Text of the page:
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Default Re: J1 to Green card

Originally Posted by dek View Post
My company wouldn't commit to an exact date either. I guess they wanted to see if things worked out which I see as only fair before commiting to so much expense.
That's fair enough... but the company always has the option to fire the employee if things don't work out... and then they're off the hook for GC sponsorship anyway!

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Old Jun 7th 2014, 2:44 pm
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Default Re: J1 to Green card

Originally Posted by dek View Post
I hold the opposite view. My company wouldn't commit to an exact date either. I guess they wanted to see if things worked out which I see as only fair before commiting to so much expense. You're the only one who's been dealing with them though, so I'd say do what your gut tells you.
They also added a note (in email, not in the offer letter) saying that if things don't work out or if I leave within 2 years, I will have to reimburse the costs of GC, which I'm fine with.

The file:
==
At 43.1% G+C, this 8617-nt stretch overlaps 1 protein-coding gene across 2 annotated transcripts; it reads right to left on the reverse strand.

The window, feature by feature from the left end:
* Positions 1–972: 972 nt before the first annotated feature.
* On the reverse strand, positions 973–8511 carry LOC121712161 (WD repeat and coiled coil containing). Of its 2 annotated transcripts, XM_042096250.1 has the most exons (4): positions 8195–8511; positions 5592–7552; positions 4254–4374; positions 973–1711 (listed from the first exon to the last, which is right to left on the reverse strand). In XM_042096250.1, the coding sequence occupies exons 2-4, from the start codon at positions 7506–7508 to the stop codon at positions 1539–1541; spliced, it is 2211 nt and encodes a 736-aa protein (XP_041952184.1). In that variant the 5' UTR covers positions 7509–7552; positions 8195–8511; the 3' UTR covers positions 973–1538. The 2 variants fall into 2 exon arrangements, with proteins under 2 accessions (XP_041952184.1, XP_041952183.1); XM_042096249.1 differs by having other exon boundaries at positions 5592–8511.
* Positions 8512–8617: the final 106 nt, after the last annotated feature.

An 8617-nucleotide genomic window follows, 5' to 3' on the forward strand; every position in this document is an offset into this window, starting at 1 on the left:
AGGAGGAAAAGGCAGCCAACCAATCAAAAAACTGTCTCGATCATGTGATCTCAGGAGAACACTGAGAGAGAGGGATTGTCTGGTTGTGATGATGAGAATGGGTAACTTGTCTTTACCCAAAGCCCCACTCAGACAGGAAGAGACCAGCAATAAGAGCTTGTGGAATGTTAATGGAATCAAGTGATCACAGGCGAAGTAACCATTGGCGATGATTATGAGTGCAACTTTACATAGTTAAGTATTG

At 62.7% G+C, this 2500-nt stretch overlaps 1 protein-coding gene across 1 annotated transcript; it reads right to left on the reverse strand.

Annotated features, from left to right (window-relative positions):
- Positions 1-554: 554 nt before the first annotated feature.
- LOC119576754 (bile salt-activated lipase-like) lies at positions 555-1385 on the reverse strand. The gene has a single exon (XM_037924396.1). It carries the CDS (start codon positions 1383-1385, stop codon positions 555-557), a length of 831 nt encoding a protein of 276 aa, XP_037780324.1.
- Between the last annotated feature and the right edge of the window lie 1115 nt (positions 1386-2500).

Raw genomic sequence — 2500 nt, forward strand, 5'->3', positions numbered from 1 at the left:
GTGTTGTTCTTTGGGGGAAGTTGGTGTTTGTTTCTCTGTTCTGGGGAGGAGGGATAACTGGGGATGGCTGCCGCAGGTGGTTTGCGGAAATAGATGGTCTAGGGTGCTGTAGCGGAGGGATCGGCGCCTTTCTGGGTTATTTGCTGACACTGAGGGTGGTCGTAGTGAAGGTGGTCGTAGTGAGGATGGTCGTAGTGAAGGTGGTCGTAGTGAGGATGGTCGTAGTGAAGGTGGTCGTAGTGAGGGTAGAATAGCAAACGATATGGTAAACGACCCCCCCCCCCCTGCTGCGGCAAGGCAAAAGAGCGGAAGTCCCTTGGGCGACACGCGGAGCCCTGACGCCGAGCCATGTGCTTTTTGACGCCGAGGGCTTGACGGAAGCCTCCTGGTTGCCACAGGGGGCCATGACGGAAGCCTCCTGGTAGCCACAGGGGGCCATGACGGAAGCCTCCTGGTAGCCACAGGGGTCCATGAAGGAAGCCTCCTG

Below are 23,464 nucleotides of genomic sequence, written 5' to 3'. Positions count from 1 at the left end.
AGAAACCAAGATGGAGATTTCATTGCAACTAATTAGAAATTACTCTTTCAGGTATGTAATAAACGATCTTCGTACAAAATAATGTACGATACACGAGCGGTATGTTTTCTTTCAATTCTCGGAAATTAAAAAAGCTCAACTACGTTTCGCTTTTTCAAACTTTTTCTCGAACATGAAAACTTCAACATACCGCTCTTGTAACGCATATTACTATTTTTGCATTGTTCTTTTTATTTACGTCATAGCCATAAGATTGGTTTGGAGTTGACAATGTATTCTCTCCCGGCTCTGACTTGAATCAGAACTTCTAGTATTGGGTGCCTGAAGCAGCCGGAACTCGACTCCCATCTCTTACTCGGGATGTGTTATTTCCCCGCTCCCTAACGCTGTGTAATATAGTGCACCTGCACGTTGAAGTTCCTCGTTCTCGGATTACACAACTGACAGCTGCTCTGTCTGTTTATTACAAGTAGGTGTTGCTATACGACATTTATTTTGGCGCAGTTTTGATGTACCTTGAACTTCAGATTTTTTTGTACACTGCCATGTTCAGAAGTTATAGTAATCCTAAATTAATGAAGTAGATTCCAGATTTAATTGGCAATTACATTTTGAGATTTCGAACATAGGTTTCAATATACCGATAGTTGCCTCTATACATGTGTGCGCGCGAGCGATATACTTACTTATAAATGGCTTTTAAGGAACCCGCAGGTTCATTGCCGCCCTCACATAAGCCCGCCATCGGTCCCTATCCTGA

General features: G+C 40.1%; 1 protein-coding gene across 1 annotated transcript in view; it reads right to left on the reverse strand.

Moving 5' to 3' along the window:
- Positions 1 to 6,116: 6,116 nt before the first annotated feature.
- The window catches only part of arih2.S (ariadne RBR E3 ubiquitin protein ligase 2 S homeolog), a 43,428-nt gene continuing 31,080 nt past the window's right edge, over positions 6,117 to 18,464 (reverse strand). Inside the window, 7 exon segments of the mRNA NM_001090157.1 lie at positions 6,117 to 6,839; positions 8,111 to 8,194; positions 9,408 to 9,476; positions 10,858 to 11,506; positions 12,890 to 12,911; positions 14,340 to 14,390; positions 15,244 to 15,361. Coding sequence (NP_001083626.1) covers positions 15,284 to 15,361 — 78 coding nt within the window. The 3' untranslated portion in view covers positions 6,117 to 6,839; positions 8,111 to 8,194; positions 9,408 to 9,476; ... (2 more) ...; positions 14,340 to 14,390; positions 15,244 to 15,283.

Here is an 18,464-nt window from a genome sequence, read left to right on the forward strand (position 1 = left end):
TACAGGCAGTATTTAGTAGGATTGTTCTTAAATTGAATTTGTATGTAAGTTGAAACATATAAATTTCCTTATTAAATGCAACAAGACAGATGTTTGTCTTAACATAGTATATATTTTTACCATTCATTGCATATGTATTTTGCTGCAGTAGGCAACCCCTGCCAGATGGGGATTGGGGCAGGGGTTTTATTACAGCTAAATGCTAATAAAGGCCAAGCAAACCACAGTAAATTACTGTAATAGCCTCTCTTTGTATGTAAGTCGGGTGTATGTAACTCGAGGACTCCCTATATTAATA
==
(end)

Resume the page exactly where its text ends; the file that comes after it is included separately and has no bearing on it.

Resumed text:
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Old Jun 7th 2014, 2:48 pm
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Default Re: J1 to Green card

Originally Posted by jodvova View Post
They also added a note (in email, not in the offer letter) saying that if things don't work out or if I leave within 2 years, I will have to reimburse the costs of GC, which I'm fine with.
Hmmm, it is starting to sound a bit one sided.
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Old Jun 7th 2014, 2:52 pm
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Default Re: J1 to Green card

Originally Posted by ian-mstm View Post
I'm quite sure they don't want to do that! Never forget that the company wants to protect itself... at all costs!
As I understand the situation, they don't want to put a specific timeline for GC on paper due to J-1 visa. Their's arguing is when I apply for J-1 at the embassy I will have to present a contract and obviously if there is a stipulation about GC there, the visa officer will never issue a visa.

Although, it doesn't explain why they can't put it in email or an offer letter which won't be presented to the embassy.